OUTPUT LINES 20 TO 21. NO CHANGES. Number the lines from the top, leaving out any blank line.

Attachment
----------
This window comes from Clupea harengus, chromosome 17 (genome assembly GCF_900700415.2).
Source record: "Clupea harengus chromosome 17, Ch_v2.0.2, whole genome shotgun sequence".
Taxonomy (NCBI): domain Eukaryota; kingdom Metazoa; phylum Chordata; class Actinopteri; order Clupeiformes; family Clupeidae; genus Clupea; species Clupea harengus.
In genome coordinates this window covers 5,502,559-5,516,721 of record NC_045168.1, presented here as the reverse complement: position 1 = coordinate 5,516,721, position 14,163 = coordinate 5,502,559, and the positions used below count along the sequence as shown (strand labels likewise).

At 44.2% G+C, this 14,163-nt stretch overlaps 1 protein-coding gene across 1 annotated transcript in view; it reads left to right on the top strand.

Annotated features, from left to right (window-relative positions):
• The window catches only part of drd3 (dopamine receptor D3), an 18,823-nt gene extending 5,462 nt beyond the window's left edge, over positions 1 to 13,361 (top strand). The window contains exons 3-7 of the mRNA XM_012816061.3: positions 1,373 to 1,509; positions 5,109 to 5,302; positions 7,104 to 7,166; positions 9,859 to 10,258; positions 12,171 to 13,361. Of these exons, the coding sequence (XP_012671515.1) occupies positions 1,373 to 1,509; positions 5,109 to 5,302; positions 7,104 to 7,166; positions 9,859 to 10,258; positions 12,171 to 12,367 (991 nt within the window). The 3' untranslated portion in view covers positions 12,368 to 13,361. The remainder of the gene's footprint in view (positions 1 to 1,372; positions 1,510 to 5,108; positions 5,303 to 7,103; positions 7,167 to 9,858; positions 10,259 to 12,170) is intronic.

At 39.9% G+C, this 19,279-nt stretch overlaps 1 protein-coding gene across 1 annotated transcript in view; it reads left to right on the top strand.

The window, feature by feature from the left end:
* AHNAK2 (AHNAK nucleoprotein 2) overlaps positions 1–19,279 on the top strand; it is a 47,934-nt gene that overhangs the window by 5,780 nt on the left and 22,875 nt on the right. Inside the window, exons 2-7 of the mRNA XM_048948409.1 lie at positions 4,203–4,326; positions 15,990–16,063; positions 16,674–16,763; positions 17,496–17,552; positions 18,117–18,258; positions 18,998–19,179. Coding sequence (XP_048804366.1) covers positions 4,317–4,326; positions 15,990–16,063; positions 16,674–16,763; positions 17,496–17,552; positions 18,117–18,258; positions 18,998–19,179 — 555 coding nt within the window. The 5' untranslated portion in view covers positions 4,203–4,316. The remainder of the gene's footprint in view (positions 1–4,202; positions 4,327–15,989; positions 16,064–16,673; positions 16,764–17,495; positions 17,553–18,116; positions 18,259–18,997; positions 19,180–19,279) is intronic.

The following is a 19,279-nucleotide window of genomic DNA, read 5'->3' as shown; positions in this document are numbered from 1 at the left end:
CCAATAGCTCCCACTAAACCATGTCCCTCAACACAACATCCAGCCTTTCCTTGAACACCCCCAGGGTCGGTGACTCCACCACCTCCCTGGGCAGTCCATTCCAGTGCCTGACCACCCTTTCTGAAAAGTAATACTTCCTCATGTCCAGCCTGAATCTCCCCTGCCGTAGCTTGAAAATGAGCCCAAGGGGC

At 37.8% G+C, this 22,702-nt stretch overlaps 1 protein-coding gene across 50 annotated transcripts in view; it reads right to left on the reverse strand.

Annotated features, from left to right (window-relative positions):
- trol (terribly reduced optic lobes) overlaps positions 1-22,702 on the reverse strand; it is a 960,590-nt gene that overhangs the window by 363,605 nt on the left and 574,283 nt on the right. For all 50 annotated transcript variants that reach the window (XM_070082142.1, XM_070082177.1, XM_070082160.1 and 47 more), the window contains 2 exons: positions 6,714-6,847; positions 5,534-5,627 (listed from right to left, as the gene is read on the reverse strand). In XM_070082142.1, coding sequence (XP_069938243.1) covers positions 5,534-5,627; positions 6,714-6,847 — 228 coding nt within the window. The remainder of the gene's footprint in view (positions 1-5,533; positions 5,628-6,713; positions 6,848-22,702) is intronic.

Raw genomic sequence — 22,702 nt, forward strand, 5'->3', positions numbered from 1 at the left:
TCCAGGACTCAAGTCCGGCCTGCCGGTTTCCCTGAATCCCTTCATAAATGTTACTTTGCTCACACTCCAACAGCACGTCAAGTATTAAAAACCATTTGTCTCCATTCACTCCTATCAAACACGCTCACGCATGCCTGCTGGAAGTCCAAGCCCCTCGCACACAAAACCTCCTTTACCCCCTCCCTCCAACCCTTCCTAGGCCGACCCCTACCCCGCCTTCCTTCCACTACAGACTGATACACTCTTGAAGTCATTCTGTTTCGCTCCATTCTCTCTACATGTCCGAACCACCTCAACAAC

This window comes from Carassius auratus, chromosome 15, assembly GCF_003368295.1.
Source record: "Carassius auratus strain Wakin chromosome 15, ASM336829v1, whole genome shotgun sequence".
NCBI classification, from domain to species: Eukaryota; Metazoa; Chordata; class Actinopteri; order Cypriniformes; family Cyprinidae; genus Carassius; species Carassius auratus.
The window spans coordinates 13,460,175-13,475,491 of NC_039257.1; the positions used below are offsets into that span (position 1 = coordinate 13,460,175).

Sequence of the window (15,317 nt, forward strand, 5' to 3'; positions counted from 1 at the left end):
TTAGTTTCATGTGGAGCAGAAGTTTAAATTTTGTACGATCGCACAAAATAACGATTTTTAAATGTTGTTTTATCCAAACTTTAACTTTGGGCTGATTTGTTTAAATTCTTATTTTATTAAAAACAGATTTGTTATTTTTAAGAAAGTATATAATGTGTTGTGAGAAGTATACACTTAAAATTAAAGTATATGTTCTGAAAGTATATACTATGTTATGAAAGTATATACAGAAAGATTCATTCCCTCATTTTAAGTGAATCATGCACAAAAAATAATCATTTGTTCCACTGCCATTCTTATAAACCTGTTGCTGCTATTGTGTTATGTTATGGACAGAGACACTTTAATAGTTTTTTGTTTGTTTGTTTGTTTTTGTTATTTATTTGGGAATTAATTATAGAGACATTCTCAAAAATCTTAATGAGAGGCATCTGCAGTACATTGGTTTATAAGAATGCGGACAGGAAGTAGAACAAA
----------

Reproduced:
NCBI classification, from domain to species: Eukaryota; Metazoa; Chordata; class Actinopteri; order Cypriniformes; family Cyprinidae; genus Carassius; species Carassius auratus.
The window spans coordinates 13,460,175-13,475,491 of NC_039257.1; the positions used below are offsets into that span (position 1 = coordinate 13,460,175).